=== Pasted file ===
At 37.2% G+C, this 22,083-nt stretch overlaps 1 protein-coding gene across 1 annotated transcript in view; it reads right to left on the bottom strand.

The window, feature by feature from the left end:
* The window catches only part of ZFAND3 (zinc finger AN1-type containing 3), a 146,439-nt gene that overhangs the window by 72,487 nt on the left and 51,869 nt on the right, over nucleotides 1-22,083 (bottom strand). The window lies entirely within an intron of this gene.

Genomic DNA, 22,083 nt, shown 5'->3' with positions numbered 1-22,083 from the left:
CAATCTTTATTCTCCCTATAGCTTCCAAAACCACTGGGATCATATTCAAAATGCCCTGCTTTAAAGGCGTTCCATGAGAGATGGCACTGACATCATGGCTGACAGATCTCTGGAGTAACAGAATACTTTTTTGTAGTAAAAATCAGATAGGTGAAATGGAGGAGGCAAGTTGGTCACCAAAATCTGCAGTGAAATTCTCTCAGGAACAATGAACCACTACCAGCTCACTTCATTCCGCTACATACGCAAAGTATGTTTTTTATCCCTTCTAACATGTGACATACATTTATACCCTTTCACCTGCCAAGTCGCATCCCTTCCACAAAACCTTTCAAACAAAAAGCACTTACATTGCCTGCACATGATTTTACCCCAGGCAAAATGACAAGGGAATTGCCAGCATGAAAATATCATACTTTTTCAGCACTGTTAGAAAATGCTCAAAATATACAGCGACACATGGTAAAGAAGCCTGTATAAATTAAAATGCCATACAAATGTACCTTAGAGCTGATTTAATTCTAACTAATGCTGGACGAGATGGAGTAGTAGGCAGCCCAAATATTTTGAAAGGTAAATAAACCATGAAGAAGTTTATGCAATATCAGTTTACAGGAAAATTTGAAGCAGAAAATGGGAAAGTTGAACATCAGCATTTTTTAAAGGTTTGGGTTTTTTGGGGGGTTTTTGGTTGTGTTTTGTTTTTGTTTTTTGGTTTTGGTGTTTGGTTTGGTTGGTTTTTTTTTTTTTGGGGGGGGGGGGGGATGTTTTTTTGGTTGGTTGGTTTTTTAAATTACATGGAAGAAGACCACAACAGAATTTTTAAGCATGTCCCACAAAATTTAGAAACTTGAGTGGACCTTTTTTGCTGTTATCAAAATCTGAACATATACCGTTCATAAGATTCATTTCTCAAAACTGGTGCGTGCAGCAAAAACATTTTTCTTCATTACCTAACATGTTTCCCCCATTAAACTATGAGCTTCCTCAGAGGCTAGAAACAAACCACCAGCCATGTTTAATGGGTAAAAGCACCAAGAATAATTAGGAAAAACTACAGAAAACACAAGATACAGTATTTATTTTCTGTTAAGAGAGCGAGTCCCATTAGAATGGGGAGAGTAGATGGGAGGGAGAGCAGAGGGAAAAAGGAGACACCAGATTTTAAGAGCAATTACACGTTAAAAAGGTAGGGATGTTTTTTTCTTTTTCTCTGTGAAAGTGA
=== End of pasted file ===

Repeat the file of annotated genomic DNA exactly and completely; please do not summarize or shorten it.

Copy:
At 37.2% G+C, this 22,083-nt stretch overlaps 1 protein-coding gene across 1 annotated transcript in view; it reads right to left on the bottom strand.

The window, feature by feature from the left end:
* The window catches only part of ZFAND3 (zinc finger AN1-type containing 3), a 146,439-nt gene that overhangs the window by 72,487 nt on the left and 51,869 nt on the right, over nucleotides 1-22,083 (bottom strand). The window lies entirely within an intron of this gene.

Genomic DNA, 22,083 nt, shown 5'->3' with positions numbered 1-22,083 from the left:
CAATCTTTATTCTCCCTATAGCTTCCAAAACCACTGGGATCATATTCAAAATGCCCTGCTTTAAAGGCGTTCCATGAGAGATGGCACTGACATCATGGCTGACAGATCTCTGGAGTAACAGAATACTTTTTTGTAGTAAAAATCAGATAGGTGAAATGGAGGAGGCAAGTTGGTCACCAAAATCTGCAGTGAAATTCTCTCAGGAACAATGAACCACTACCAGCTCACTTCATTCCGCTACATACGCAAAGTATGTTTTTTATCCCTTCTAACATGTGACATACATTTATACCCTTTCACCTGCCAAGTCGCATCCCTTCCACAAAACCTTTCAAACAAAAAGCACTTACATTGCCTGCACATGATTTTACCCCAGGCAAAATGACAAGGGAATTGCCAGCATGAAAATATCATACTTTTTCAGCACTGTTAGAAAATGCTCAAAATATACAGCGACACATGGTAAAGAAGCCTGTATAAATTAAAATGCCATACAAATGTACCTTAGAGCTGATTTAATTCTAACTAATGCTGGACGAGATGGAGTAGTAGGCAGCCCAAATATTTTGAAAGGTAAATAAACCATGAAGAAGTTTATGCAATATCAGTTTACAGGAAAATTTGAAGCAGAAAATGGGAAAGTTGAACATCAGCATTTTTTAAAGGTTTGGGTTTTTTGGGGGGTTTTTGGTTGTGTTTTGTTTTTGTTTTTTGGTTTTGGTGTTTGGTTTGGTTGGTTTTTTTTTTTTTGGGGGGGGGGGGGGATGTTTTTTTGGTTGGTTGGTTTTTTAAATTACATGGAAGAAGACCACAACAGAATTTTTAAGCATGTCCCACAAAATTTAGAAACTTGAGTGGACCTTTTTTGCTGTTATCAAAATCTGAACATATACCGTTCATAAGATTCATTTCTCAAAACTGGTGCGTGCAGCAAAAACATTTTTCTTCATTACCTAACATGTTTCCCCCATTAAACTATGAGCTTCCTCAGAGGCTAGAAACAAACCACCAGCCATGTTTAATGGGTAAAAGCACCAAGAATAATTAGGAAAAACTACAGAAAACACAAGATACAGTATTTATTTTCTGTTAAGAGAGCGAGTCCCATTAGAATGGGGAGAGTAGATGGGAGGGAGAGCAGAGGGAAAAAGGAGACACCAGATTTTAAGAGCAATTACACGTTAAAAAGGTAGGGATGTTTTTTTCTTTTTCTCTGTGAAAGTGA